Plastic mommies

The New York Times asks whether women need a postpartum nip 'n' tuck.


Carol Lloyd
October 5, 2007 2:05AM (UTC)

A New York Times piece today delved into yet another slash-and-suck attempt to exploit women's vulnerabilities. Apparently plastic surgeons are now packaging a bunch of procedures that seek to remedy those tubby tummies and droopy boobs characteristic of some postpartum bodies. Marketed as "mommy jobs" or "mommy makeovers," the bundle of procedures involves some combination of liposuction, tummy tucks, breast lifts and perhaps implants. Although offering plenty of free advertising to participating plastic surgeons, the Times' Natasha Singer rightly focuses on the larger issues implied by the phenomenon: how narrowing definitions of beauty are "recasting the transformations of motherhood as stigma."

It's also, according to some participating cosmetic surgeons, a damn shrewd way to make an extra buck off extra procedures. Singer quotes the Web site of a father-and-son team that criticizes the "mommy makeover" packages as "clever marketing" in which "a woman seeking a tummy tuck, although not particularly concerned about the appearance of her breasts, may be influenced to have breast surgery just because it is part of 'the package.'"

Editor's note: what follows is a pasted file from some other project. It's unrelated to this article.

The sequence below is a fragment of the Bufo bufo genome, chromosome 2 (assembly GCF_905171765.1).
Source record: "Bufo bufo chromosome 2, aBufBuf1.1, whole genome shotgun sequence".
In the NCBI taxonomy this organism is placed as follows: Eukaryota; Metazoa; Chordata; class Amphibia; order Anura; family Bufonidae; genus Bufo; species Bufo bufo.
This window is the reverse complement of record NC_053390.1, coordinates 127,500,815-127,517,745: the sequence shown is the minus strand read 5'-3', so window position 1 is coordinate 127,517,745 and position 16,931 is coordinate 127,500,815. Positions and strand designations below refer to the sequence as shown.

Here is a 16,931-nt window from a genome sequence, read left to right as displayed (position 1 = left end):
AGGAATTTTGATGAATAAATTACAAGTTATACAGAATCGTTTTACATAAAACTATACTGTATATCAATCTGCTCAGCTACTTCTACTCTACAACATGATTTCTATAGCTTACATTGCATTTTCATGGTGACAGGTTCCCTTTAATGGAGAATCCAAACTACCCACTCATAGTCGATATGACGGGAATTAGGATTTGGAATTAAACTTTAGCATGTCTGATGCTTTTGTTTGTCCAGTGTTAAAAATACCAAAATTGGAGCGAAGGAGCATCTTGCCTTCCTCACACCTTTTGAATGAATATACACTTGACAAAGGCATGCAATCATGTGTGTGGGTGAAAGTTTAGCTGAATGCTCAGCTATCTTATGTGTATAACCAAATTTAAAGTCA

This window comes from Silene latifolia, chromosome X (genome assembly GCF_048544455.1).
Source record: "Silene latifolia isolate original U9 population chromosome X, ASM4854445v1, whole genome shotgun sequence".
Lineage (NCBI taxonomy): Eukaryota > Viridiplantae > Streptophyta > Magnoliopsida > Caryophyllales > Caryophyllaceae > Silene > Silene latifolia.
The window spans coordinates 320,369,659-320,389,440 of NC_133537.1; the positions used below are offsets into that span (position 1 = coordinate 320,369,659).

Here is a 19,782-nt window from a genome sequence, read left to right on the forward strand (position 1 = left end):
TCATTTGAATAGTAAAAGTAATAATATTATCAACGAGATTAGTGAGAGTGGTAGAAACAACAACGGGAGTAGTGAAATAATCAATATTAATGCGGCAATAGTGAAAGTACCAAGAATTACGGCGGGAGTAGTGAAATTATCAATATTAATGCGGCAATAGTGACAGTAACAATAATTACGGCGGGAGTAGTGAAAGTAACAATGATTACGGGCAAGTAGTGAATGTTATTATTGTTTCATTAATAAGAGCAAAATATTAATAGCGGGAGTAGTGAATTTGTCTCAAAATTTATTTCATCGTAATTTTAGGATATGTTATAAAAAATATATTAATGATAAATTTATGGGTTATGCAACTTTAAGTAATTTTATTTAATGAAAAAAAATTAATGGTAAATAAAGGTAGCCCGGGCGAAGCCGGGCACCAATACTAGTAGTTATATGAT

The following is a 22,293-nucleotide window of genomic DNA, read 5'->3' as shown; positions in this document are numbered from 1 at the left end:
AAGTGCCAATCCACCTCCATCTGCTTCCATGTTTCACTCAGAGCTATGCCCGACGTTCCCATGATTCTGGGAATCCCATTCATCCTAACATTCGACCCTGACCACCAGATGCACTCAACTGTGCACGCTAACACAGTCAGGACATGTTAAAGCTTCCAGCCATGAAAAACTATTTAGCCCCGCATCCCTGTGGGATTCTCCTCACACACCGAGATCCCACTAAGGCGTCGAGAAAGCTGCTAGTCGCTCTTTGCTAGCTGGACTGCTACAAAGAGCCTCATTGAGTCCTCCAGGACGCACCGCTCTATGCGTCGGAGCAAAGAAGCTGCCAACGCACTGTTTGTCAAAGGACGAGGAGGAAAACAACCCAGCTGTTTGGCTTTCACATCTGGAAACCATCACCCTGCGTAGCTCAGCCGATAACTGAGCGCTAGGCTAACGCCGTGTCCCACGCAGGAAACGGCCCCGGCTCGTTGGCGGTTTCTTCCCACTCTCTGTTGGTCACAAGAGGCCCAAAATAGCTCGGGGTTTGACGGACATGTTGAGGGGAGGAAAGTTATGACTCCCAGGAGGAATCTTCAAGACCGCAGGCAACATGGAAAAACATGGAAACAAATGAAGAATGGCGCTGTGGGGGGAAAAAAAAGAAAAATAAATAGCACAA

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Of course, those making a pretty penny off carving up women's bodies frame the mommy makeover as a happy alternative for unhappy women. "Twenty years ago, a woman did not think she could do something about it and she covered up with discreet clothing," David A. Stoker said. "But now women don't have to go on feeling self-conscious or resentful about their appearance."

As someone whose postpartum curves would make a prime scalpel target for this sort of barbarity, let me just say I resent such comments about self-consciousness and resentment. I'd rather have another C-section or two (to fully comprehend the gruesome meaning of this, one need only imagine a pony keg filling with blood from a tube in my guts, not that you asked!). For me, the advent of the mommy makeover is dismaying because motherhood has offered many of us an escape hatch from self-consciousness. Suddenly your body, after decades of experiencing its value as societal eye candy, transcends culture. It becomes food, furniture; it makes a life. That women are now paying to cut those vestiges from their bodies -- to erase that history -- seems not only self-loathing but misanthropic as well.


Carol Lloyd

Carol Lloyd is currently at work on a book about the gentrification wars in San Francisco's Mission District.

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